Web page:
Most ranches in South Texas today also sell hunting leases, and hunters from big cities come to ranches to hunt deer and turkey. Some ranches also provide exotic game from Africa and other countries. Today, the ranch manager often serves as a hunting guide as well as a cowboy.  

Q: Do cowboys today still ride horses?  

A: Absolutely. However, they spend most of their time riding around the ranch in pickup trucks. In a truck, they can carry feed and medicine for the animals, as well a rifle should the cowboy come upon a rattlesnake.  

Q: Thanks for all the information. Now tell us a little about your books and why your latest novel, Sanctuary, is set in France in 1740.  

sanctuary_molly_noble_bull.jpgA: Sanctuary was published in trade paperback on September 15, 2007, and it is the first of three long historical novels in the Faith of Our Fathers series about the Huguenots. Though my family were/are Texas Cowboys, my ancestors came to Texas from other states and other countries. Sanctuary, the first book in the series, follows the route some of my ancestors took from France to England to Scotland. Book Two will begin in Scotland, but again, much of the story takes place in England, and it ends in South Carolina. In Book Three, they finally get to Texas and become cowboys. You can read Mary Connealy’s review of Sanctuary if you visit www.christianbook.com. Just write Molly Noble Bull in the search slot.  

winter_pearl.jpgThe Winter Pearl is the title of my long historical from Steeple Hill. Set in Colorado in 1888, it is very much a Petticoats and Pistols kind of book, complete with scenes of a shootout and a stagecoach robbery. The Winter Pearl was published in trade paperback in 2004 and came out from Steeple Hill again in mass-market paperback in 2007. It is still available, but like Sanctuary, it must be ordered from Amazon, christianbook.com, Target, Booksamillion or Barnes and Noble. 

Q: Besides Sanctuary and The Winter Pearl, what new books can we expect from Molly Noble Bull?  

A: My next two books will not be historical novels. Runaway Romance is two short contemporary novels under one cover. My book is titled Alyson and it takes place on a cattle ranch in South Texas today. I don’t have a firm publication date for Runaway yet, but I will let you know when I do. And I hope Alyson will make my readers laugh, or at least smile.  

After Runaway, I have a non-fiction book coming up titled The Overcomers: Christian Authors Who Conquered L.D. (Learning Disabilities) Yes, I am dyslexic, and I wrote The Overcomers with four other Love Inspired authors with Learning Disabilities: Margaret Daley, Ginny Aiken, Jane Myers Perrine and Ruth Scofield.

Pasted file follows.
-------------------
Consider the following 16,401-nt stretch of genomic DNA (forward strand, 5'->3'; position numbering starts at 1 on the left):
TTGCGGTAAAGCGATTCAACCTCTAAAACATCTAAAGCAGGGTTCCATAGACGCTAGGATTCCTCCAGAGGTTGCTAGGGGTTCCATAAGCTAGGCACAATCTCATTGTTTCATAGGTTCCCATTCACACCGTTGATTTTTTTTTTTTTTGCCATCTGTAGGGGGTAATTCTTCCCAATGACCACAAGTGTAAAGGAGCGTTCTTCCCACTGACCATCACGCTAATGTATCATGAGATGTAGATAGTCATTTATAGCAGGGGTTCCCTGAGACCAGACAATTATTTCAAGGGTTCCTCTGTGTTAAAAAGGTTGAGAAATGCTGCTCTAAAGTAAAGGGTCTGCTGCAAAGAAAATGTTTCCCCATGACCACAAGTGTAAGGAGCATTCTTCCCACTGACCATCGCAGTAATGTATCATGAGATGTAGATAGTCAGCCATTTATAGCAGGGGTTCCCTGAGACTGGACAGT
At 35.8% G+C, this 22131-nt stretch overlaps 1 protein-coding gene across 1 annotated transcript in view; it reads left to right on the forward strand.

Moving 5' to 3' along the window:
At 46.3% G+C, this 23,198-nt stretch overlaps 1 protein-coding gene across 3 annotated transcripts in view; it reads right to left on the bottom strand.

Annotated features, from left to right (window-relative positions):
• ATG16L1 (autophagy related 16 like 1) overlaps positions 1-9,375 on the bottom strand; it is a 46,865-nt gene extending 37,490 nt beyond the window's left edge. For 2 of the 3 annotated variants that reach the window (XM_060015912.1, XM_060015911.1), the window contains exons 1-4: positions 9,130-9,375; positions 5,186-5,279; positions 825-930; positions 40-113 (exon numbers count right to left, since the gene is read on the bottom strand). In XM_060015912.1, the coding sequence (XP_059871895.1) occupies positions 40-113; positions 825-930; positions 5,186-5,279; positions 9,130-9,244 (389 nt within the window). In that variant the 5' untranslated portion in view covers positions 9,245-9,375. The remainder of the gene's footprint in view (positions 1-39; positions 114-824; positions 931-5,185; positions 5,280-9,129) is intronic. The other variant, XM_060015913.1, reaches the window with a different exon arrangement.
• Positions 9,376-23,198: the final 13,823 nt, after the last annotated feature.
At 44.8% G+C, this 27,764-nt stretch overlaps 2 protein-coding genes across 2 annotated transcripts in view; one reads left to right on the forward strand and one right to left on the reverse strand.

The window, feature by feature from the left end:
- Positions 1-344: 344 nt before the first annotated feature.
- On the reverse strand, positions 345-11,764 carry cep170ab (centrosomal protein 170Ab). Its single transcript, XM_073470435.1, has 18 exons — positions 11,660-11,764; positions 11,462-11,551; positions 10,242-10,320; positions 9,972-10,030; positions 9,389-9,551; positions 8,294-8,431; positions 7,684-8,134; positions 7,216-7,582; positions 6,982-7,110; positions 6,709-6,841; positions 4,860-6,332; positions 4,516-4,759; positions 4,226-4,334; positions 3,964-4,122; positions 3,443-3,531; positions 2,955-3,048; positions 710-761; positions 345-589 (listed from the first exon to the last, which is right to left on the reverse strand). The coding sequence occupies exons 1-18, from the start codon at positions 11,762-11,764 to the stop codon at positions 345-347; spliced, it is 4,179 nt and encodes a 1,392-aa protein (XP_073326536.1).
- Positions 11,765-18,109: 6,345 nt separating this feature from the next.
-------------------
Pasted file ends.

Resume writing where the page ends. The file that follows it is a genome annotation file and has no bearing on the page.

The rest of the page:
I am also contracted to write two more long historical novels in the Faith of Our Fathers series, and Tsaba House in going to reprint The Rogue’s Daughter, a novel set on a South Texas ranch in 1890 and first published by Zondervan in 1986. To be honest, I write better than I did in 1986 when Rogue first came out; so prepare for that. The good news is that it’s an honest to goodness western romance novel.  

Q: Anything else you would like to say before you say good-bye?

A: Yes. Please visit my website. www.mollynoblebull.com If you scroll down my main page and click Molly’s Family you can see pictures of my three sons on horseback and a picture of me on the Santa Rosa Ranch when I was twelve years old. And if you scroll down and click on Molly’s Books, you can see all my covers and read excerpts for Sanctuary and The Winter Pearl.  Thanks, y’all, for inviting me to come today, and I hope I’ll be invited back real soon.

Molly will be sending an autographed copy of either Sanctuary of The Winter Pearl (winner’s choice) to one reader, so leave a comment!

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32 thoughts on “Why is the daughter of a ranch manager from Texas writing fiction set in France in 1740?”

  1. What a marvelous interview! Congratulations on all those published books. I love your take on the cowboys, especially the Wal-Mart clothes. I’m from SE Kansas, and my family farms. Our money is spent on Carhartt coats because they last forever and decent work boots. We’ve trained our girls to look at a man’s hands–they’d better be calloused–and his boots–they’d better be worn or scuffed–to see if he actually works, or is just a wanna-be. 🙂

    And I agree with you on the yes, ma’am, no, ma’am. Pity, isn’t it?

  2. Great interview! And it confirms what I long suspected, my hubby could be a cowboy :0) He wears a ball cap (billed cap for those not from WV), says y’all, and got married in jeans and boots. No wonder I am such a fan of Western Romances.